I Have Multiattack

To close off, many people have been wondering how in the world we handle creatures with many heads, like the hydra, or arms, like the marilith or hekatonkheires, in the 3-action system. Such creatures have unique abilities to use their attacks in tandem in different ways. For instance, a marilith has three options for her six blades. She can make a focused assault on one enemy, which can deal a massive amount of damage on a hit, and deals damage for a single longsword even on a failure (but not a critical failure). Alternatively, she can spin about like a whirlwind of blades, attacking up to six different creatures with her swords. Finally, she can just attack twice and use the other blades to parry, giving her a killer AC for 1 round.

That's it for monsters for today; tune in on Friday as Logan goes through an example monster in detail and shows how we made the statblock easier to reference!

Mark Seifter
Designer

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Tags: Pathfinder Playtest Wayne Reynolds
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Air elementals should be immune to electricity and wind effects.

Earth elementals should be immune to petrification effects. Though I never understood the association with acid.

Fire elementals should be immune to fire.

Water elementals should have a freedom of movement type effect while underwater.

All elementals should be immune to poison and disease. If Genies were added to elementals then not all elementals should be immune to crits/sneak attack.


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MadScientistWorking wrote:


Also nobody thinks of the norse Dark Elf when you say Drow so I'm not buying that argument. They are so thoroughly trashed as a concept because of the inherent sexism, racism, and transphobia that they are indefensible as any plot element. Seriously, tell me if they aren't racist then tell me why was it a mechanical plot element that they were black because of evil? That's not even subtext more than it is overt text.

The racism is obvious but the other two? A female led society seems like the opposite of sexism. If it's that it that happens to be evil, how is that any more sexist than all the evil male led societies in D&D, eg Orcs, that represent the bad side of masculinity? Maybe I'm missing something? I never plumbed the depths of drow lore.

And I can't even remember ever seeing anything in relation to drow or pretty much anything else in D&D vis a vis trans or the like, barring Gender Change belts / potions from the early days. If this is something new and awful to 5E, well, that is a WotC thing and this is Paizo.


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Fuzzypaws wrote:


The racism is obvious but the other two? A female led society seems like the opposite of sexism. If it's that it that happens to be evil, how is that any more sexist than all the evil male led societies in D&D, eg Orcs, that represent the bad side of masculinity? Maybe I'm missing something? I never plumbed the depths of drow lore.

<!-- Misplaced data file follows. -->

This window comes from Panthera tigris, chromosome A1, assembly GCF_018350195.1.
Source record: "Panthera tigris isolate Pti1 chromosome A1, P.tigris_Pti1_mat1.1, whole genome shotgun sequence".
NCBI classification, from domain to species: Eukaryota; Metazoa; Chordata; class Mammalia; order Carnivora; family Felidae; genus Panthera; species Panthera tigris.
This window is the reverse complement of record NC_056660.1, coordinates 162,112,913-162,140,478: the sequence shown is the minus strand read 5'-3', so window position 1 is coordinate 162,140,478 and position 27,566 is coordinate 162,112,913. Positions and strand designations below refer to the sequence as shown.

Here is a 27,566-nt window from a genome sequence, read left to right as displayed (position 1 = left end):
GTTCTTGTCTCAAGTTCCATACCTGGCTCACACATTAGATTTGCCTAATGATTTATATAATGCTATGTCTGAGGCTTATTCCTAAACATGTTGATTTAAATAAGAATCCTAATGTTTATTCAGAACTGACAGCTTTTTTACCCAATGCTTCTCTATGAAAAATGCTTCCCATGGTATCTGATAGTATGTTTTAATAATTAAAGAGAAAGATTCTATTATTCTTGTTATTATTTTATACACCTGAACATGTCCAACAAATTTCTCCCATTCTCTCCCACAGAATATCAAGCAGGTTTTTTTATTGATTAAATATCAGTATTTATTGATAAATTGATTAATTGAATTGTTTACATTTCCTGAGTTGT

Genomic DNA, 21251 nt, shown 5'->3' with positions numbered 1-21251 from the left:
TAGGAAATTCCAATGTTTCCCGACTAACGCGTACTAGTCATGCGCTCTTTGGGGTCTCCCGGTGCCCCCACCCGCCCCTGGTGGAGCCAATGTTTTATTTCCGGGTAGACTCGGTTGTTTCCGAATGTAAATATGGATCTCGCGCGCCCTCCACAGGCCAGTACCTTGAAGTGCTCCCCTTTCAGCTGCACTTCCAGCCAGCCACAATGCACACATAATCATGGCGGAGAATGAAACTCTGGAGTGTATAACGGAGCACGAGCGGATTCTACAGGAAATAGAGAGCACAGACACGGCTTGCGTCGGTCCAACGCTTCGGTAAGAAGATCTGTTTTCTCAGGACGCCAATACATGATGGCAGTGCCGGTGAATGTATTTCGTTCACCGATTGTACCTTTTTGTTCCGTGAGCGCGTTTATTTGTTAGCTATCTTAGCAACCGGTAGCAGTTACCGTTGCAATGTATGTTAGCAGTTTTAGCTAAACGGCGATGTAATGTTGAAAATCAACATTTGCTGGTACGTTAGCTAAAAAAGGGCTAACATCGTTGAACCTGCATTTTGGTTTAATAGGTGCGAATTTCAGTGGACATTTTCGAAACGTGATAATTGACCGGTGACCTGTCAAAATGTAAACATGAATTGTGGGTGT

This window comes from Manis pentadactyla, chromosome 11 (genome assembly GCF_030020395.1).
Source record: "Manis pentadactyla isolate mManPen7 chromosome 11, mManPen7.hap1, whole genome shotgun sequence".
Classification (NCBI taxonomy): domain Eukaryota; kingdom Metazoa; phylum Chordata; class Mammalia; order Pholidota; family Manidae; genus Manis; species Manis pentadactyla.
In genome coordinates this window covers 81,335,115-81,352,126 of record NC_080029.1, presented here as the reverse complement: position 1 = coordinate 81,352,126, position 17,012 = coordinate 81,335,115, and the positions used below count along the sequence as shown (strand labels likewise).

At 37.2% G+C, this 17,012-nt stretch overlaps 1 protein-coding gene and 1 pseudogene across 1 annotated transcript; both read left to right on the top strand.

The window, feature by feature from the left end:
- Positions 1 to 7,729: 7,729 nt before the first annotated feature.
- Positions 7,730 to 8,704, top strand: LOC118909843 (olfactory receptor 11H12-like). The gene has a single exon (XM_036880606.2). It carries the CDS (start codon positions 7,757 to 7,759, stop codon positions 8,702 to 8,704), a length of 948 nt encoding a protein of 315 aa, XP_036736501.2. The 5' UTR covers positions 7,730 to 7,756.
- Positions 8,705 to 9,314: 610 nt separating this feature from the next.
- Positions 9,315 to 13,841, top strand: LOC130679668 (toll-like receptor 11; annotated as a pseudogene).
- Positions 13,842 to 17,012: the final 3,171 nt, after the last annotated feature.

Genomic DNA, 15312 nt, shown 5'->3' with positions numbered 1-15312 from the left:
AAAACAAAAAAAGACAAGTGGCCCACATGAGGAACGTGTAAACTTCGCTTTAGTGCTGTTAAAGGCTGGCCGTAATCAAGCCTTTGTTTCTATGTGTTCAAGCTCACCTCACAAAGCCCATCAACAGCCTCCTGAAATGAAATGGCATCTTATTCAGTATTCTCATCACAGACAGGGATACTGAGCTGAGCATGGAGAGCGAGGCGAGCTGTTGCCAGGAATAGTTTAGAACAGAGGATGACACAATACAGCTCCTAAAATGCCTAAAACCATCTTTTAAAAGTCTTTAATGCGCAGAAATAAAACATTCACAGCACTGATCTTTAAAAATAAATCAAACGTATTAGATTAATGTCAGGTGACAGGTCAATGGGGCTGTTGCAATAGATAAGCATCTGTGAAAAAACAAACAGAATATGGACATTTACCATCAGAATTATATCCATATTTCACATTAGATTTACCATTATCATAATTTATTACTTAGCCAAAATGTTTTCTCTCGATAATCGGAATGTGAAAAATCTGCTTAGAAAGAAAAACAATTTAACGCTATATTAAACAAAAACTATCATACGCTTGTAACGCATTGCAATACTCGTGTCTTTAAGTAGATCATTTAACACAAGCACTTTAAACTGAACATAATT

Drow society is basically a parody of what men think a women led society would be. Every single trait of Drow culture is a negative stereotype of women and is kind of implied that it hinders more than helps them. Nothing about them is a feminine quality outside of stupid stereotypes of women.

Also, I wouldn't exactly say WoTC's interpretation isn't relevant given that those Drow are more well known and "iconic". Even in threads not about them WoTC Drow are constantly brought up.

Silver Crusade

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Pathfinder Adventure, Adventure Path, Companion, Lost Omens, Rulebook, Starfinder Adventure Path, Starfinder Roleplaying Game, Starfinder Society Subscriber

Yep, Drow society is cartoonishly evil and matriarchal, they're not evil because they're matriarchal.

Silver Crusade

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Fuzzypaws wrote:
And I can't even remember ever seeing anything in relation to drow or pretty much anything else in D&D vis a vis trans or the like, barring Gender Change belts / potions from the early days. If this is something new and awful to 5E, well, that is a WotC thing and this is Paizo.

The only thing that comes to mind is I believe that Elves are more genderfluid than other races in 5th so conversely they made Drow vehemently despise genderfluid/NB/trans Drow to make them more evil.

I could be misremembering how that was handled however as I don't play 5th.


Rysky wrote:
Fuzzypaws wrote:
And I can't even remember ever seeing anything in relation to drow or pretty much anything else in D&D vis a vis trans or the like, barring Gender Change belts / potions from the early days. If this is something new and awful to 5E, well, that is a WotC thing and this is Paizo.

The only thing that comes to mind is I believe that Elves are more genderfluid than other races in 5th so conversely they made Drow vehemently despise genderfluid/NB/trans Drow to make them more evil.

I could be misremembering how that was handled however as I don't play 5th.

Yeah that's pretty much it. Its kind of a massive case of why copying and pasting certain elements of another game isn't necessarily the best of ideas because now you have two conflicting drow and the Paizo's not the one that will be better known.


Pathfinder Adventure, Adventure Path, Lost Omens, Starfinder Adventure Path Subscriber